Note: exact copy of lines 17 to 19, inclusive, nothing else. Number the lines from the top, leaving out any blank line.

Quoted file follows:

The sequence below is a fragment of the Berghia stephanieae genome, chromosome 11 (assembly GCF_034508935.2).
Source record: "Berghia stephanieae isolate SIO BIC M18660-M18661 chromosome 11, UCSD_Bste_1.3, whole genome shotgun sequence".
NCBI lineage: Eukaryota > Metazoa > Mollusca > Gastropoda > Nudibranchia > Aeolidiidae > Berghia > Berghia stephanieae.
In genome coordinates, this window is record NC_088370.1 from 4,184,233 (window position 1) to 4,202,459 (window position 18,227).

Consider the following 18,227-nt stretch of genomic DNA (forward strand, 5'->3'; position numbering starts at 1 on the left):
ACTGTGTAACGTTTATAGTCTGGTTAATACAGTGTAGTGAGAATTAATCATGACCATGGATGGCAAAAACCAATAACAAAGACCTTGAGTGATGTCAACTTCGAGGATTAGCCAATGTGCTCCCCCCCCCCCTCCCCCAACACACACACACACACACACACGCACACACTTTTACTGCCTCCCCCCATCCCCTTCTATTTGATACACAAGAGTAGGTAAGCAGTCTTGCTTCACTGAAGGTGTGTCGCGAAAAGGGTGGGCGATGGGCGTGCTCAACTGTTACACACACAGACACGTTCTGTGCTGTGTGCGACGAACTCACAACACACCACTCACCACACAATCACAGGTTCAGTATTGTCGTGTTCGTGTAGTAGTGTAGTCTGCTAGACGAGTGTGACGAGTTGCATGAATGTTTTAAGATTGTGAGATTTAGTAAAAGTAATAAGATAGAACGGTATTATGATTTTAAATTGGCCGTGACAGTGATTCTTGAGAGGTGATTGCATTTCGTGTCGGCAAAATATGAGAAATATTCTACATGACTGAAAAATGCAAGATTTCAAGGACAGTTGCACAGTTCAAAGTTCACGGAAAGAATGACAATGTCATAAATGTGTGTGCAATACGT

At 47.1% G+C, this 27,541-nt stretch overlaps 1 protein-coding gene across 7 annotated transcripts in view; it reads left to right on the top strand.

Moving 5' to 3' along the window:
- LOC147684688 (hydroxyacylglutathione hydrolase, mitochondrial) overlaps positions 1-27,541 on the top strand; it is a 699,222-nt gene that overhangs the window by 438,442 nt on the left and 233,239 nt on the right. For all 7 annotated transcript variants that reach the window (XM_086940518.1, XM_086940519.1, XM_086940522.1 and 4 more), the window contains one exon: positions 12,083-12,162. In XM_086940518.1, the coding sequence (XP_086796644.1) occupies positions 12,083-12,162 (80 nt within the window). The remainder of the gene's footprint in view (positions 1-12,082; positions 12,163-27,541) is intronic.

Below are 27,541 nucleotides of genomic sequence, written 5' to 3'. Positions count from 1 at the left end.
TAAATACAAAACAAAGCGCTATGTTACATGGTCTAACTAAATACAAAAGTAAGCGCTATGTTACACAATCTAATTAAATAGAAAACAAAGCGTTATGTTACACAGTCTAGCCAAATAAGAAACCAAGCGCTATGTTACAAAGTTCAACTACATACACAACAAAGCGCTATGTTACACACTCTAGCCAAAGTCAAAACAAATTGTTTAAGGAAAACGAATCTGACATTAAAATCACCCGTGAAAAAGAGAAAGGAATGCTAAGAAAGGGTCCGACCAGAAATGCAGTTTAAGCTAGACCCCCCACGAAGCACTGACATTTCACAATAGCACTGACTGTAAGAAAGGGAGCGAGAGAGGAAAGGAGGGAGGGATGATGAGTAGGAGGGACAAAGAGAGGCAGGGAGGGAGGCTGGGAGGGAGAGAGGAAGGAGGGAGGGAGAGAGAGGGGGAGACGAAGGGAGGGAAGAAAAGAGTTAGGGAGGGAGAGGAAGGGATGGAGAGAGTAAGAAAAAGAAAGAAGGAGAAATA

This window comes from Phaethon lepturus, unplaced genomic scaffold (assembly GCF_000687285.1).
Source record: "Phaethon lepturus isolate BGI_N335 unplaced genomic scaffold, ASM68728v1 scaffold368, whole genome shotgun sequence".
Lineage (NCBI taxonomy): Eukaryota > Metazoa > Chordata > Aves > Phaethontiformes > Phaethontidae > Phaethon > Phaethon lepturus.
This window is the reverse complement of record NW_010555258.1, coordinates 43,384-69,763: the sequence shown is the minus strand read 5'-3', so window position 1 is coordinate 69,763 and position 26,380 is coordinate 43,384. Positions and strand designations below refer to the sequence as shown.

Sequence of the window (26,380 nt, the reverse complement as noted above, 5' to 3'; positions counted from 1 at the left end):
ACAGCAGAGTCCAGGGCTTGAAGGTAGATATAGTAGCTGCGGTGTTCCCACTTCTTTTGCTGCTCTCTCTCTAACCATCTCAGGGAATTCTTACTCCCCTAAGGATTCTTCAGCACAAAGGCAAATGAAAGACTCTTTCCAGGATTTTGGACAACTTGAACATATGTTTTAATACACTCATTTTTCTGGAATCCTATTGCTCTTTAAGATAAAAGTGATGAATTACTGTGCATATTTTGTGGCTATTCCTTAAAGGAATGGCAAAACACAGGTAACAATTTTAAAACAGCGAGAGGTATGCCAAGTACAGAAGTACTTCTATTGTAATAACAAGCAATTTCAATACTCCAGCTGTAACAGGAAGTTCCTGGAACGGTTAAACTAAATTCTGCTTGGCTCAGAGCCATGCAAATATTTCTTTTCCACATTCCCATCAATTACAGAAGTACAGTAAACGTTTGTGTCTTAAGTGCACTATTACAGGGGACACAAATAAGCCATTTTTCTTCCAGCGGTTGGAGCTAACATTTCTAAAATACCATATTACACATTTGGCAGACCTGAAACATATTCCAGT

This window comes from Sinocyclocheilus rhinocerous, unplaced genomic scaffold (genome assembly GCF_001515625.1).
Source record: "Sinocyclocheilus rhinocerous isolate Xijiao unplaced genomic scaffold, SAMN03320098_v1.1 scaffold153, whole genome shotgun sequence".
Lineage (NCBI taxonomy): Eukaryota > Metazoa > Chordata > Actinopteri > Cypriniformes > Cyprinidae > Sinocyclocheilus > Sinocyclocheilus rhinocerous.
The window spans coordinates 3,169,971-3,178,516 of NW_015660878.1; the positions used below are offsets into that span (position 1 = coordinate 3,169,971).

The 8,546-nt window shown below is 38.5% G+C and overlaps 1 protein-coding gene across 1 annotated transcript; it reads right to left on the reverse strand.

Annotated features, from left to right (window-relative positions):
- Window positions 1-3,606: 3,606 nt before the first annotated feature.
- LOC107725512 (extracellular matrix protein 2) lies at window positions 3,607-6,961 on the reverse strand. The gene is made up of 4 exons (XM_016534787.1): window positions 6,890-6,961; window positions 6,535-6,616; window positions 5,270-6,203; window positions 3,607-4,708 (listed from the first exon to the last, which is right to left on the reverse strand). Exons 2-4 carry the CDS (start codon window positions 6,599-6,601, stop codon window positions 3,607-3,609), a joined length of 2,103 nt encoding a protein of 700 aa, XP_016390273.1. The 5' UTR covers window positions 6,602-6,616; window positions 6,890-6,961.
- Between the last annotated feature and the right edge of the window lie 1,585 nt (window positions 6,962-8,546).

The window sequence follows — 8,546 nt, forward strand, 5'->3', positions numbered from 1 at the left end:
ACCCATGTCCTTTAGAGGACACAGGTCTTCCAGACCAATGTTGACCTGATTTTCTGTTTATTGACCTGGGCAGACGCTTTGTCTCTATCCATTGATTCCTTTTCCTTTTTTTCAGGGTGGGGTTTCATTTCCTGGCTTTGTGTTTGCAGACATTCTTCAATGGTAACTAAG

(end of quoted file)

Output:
ACAGCAGAGTCCAGGGCTTGAAGGTAGATATAGTAGCTGCGGTGTTCCCACTTCTTTTGCTGCTCTCTCTCTAACCATCTCAGGGAATTCTTACTCCCCTAAGGATTCTTCAGCACAAAGGCAAATGAAAGACTCTTTCCAGGATTTTGGACAACTTGAACATATGTTTTAATACACTCATTTTTCTGGAATCCTATTGCTCTTTAAGATAAAAGTGATGAATTACTGTGCATATTTTGTGGCTATTCCTTAAAGGAATGGCAAAACACAGGTAACAATTTTAAAACAGCGAGAGGTATGCCAAGTACAGAAGTACTTCTATTGTAATAACAAGCAATTTCAATACTCCAGCTGTAACAGGAAGTTCCTGGAACGGTTAAACTAAATTCTGCTTGGCTCAGAGCCATGCAAATATTTCTTTTCCACATTCCCATCAATTACAGAAGTACAGTAAACGTTTGTGTCTTAAGTGCACTATTACAGGGGACACAAATAAGCCATTTTTCTTCCAGCGGTTGGAGCTAACATTTCTAAAATACCATATTACACATTTGGCAGACCTGAAACATATTCCAGT

This window comes from Sinocyclocheilus rhinocerous, unplaced genomic scaffold (genome assembly GCF_001515625.1).
Source record: "Sinocyclocheilus rhinocerous isolate Xijiao unplaced genomic scaffold, SAMN03320098_v1.1 scaffold153, whole genome shotgun sequence".